• Plaid & Poutine - A Lumberjack Soiree

    As Canadians we feel like we must apologize. Usually we apologize for being just so darn awesome all.the.time. But we do have to apologize that we were unable to find real Canadian cheese curds to make Canada’s most famous dish: Poutine. We are sorry. We searched high and low and across Europe. We sent e-mails and letters, and to the people we wrote, we are sorry for bothering you. But we promise that this variation of poutine… Poutine Viennoise… will fulfill all your gravy and cheese and fry needs. Again, we are sorry. 

    But we are NOT sorry for inviting you to our The House of Canada event at the wonderful Beaver Brewing Company on Thursday, April 28th! Wear your plaid proudly, pronounce your “abouts” and “house” with pride and partake in an amazing evening of comfort food, Canadian music and films and good old Canadiana spirit. Cheers, eh!

    P.S. Canadian hockey jerseys are also acceptable. CANADIAN hockey jerseys. (sorry)

    Text by: Tova Marr -

    Graphic Design:

  • Come visit us at Fesch'Markt!

    Come visit us at Fesch'markt! We will be selling our wares from November 13-15. Come check out our Maple Syrup, our onesies, our tuques and so much more! Happy shopping, eh!

  • Cottage Living

    by Samantha Freeman-Attwood

    There's something about being at the cottage that instantly relaxes you and allows you to feel the intimate connection that you have to everything, it's as though you're a part of the surroundings, a part of the forest rather than just a guest.

    Cottaging is also the perfect family friendly outdoorsy activity that pleases everyone. Not just that, it's the perfect place to teach your kids about nature; and about the inter-connectivity of all things and species on earth as they can witness it first hand through nature walks, animal watching, swimming etc.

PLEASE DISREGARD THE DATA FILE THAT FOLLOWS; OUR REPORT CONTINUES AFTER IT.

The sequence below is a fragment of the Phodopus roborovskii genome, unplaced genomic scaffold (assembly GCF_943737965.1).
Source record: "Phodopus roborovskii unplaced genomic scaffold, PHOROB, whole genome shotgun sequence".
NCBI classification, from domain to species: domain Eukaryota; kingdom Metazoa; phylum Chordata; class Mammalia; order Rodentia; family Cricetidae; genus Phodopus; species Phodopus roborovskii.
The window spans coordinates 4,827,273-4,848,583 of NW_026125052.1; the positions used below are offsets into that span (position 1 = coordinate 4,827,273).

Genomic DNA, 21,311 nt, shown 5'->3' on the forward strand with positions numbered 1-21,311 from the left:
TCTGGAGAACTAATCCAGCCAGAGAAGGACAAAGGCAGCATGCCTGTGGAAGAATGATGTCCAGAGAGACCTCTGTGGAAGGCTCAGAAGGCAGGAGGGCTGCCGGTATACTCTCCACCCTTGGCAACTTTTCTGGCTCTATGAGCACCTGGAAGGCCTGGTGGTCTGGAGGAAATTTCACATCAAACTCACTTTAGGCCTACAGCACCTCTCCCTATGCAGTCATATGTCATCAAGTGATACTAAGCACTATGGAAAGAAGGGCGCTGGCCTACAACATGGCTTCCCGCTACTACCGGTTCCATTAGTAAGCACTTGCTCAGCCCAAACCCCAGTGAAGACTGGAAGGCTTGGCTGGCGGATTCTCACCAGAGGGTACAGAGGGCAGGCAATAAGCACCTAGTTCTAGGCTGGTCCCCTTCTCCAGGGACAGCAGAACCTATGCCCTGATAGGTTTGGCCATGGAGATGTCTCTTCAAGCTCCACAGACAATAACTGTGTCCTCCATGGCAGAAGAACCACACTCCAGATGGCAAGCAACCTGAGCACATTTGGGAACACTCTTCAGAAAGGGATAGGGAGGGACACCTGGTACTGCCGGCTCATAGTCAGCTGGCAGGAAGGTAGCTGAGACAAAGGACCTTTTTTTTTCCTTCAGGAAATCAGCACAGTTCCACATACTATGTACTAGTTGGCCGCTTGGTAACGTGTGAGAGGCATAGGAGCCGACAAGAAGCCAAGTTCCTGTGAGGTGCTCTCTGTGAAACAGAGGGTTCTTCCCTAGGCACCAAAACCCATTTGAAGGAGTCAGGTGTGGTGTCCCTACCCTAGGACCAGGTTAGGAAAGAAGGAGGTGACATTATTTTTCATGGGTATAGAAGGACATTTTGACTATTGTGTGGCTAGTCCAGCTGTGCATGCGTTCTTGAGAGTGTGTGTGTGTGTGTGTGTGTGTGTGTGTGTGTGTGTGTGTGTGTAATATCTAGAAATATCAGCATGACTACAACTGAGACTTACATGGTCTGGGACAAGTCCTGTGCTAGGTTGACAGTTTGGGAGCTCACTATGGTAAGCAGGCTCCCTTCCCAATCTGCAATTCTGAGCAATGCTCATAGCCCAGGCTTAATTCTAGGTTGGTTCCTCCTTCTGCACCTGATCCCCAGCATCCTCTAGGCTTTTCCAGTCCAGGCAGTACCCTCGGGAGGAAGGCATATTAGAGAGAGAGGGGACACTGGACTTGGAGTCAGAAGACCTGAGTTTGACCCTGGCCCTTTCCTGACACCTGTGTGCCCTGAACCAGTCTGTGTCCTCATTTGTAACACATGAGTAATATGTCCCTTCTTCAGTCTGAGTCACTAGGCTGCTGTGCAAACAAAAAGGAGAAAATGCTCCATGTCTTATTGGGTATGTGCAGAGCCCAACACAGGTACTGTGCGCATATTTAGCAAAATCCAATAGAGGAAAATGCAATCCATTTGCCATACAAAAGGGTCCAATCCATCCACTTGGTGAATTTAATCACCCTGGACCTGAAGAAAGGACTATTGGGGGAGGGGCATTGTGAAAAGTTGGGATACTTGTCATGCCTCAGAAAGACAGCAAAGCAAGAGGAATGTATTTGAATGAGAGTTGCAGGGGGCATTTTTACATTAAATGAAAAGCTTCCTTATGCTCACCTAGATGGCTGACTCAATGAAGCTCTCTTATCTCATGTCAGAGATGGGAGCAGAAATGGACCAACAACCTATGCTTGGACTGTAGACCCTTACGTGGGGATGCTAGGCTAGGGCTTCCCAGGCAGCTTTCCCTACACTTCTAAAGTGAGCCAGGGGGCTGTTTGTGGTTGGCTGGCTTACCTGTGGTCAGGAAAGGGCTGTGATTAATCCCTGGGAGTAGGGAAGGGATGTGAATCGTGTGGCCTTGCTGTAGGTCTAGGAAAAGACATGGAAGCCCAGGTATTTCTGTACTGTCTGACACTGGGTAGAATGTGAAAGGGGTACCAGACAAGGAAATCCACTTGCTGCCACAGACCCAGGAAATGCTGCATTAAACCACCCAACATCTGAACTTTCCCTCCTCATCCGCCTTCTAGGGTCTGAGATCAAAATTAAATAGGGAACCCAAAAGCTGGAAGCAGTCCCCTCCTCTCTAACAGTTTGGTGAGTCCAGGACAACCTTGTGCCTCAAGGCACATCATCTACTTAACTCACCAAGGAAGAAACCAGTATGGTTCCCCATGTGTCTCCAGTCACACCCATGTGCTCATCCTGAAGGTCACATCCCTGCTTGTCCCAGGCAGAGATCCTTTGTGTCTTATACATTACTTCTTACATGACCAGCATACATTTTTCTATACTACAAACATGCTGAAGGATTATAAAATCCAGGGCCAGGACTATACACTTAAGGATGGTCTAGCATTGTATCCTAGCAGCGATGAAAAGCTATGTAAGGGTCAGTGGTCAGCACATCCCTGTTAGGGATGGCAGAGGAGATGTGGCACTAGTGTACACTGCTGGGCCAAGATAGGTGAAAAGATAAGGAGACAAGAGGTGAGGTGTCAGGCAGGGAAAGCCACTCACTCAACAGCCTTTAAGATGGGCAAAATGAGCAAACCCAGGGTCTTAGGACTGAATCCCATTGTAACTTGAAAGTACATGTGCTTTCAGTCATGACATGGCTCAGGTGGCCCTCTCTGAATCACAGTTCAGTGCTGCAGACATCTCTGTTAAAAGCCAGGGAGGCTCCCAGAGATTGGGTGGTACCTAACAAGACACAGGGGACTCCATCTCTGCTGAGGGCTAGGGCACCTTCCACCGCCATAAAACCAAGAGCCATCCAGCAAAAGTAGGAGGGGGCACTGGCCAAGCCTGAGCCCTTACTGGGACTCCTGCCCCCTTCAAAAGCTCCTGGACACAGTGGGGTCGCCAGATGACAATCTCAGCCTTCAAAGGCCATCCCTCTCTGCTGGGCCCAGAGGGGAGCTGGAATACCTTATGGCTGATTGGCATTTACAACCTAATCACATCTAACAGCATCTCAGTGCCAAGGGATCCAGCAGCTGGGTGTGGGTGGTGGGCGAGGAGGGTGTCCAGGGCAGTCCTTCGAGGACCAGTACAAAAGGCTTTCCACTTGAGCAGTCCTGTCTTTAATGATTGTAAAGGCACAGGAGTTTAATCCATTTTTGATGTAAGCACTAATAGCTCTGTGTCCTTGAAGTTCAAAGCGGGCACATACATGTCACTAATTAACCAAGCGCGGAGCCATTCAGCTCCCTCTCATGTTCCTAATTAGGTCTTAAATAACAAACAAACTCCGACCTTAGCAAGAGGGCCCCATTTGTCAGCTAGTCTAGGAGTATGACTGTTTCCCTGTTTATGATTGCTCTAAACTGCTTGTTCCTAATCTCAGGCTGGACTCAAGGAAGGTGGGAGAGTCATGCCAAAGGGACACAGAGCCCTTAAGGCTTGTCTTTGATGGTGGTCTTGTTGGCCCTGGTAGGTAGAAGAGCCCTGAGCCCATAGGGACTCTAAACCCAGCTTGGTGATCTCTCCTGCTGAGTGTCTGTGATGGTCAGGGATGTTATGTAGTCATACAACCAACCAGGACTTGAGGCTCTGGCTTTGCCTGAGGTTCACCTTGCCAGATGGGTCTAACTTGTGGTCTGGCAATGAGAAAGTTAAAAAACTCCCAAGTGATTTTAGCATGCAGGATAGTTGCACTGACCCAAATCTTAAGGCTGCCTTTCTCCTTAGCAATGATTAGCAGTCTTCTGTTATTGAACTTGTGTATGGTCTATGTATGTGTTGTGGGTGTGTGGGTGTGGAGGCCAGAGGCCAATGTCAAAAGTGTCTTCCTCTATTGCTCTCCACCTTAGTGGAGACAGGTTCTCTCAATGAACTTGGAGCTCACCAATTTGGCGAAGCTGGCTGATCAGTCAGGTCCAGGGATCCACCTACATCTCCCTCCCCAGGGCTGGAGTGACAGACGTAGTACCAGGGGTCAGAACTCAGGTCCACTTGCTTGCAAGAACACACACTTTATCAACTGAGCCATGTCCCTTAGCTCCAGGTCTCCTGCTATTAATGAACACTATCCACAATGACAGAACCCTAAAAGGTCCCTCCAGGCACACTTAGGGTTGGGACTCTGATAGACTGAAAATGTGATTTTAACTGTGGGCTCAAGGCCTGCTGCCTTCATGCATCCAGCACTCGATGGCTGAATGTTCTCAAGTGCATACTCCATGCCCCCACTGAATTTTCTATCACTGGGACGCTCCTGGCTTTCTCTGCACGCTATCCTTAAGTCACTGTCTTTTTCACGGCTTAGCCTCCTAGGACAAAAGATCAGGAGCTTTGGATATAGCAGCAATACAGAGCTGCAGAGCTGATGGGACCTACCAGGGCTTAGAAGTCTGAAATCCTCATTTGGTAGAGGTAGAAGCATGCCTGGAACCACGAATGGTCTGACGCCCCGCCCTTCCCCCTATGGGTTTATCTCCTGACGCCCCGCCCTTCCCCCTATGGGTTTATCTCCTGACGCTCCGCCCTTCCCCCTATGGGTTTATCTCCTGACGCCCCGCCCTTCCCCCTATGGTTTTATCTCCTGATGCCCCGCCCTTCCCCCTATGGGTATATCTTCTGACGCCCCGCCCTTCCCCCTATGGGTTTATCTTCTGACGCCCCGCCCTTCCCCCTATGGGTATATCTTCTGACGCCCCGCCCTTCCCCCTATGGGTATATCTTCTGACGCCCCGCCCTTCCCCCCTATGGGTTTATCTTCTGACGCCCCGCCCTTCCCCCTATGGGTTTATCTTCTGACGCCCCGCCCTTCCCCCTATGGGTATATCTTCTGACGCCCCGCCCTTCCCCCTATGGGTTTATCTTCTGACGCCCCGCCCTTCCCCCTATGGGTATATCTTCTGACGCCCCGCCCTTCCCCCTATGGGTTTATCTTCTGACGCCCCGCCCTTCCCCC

For a slower pace we head to the cottage. It provides a quiet and relaxing environment and a much needed escape from the overwhelming velocity of the city and from our daily lives.  The rustic elegance of our little wooden cottage provides the ideal respite from city living. While being on the lake provides ample time for swimming, boating, canoeing, paddleboarding - truly a never ending myriad of activities to both keep fit; relax and explore your beautiful surroundings. Our only goal while at the cottage is to spend as much time as possible outdoors, whether it's reading, napping or just enjoying the view. But the hours spent in pure, indulgent laziness and absolute silence is where I find my Zen. It's the counterpoint to the über busy life, the point where you can literally hang out and be truly surrounded not only by nature, but also by peace.

    Everything just seems healthier at the cottage,  with ample veggies and fruit provided by the local farmer's market we know where our food is coming from. This coupled with being outdoors all the time, away from media and processed foods we also find that we feel more energetic. Cooking healthy, delicious food becomes a priorty, not like the rushed and strewn together meals during the week, where we're running from work to school to pick up little ones and shuttle them to activities while stuffing food in their faces so they don't fade mid-soccer, or mid-hockey practice. Without the constraints of the daily schedule at the cottage, there just seems to be a more holistic sense of our days. Whether it's lounging or splashing in the lake, it all counts as long as it feels good, there is no pushing anyone to do any chores because chores don't exist at the cottage, helping out becomes second nature when the kids aren't lured away by screens and video games, they are more focused and willing to help all around with a sense of family as a priority.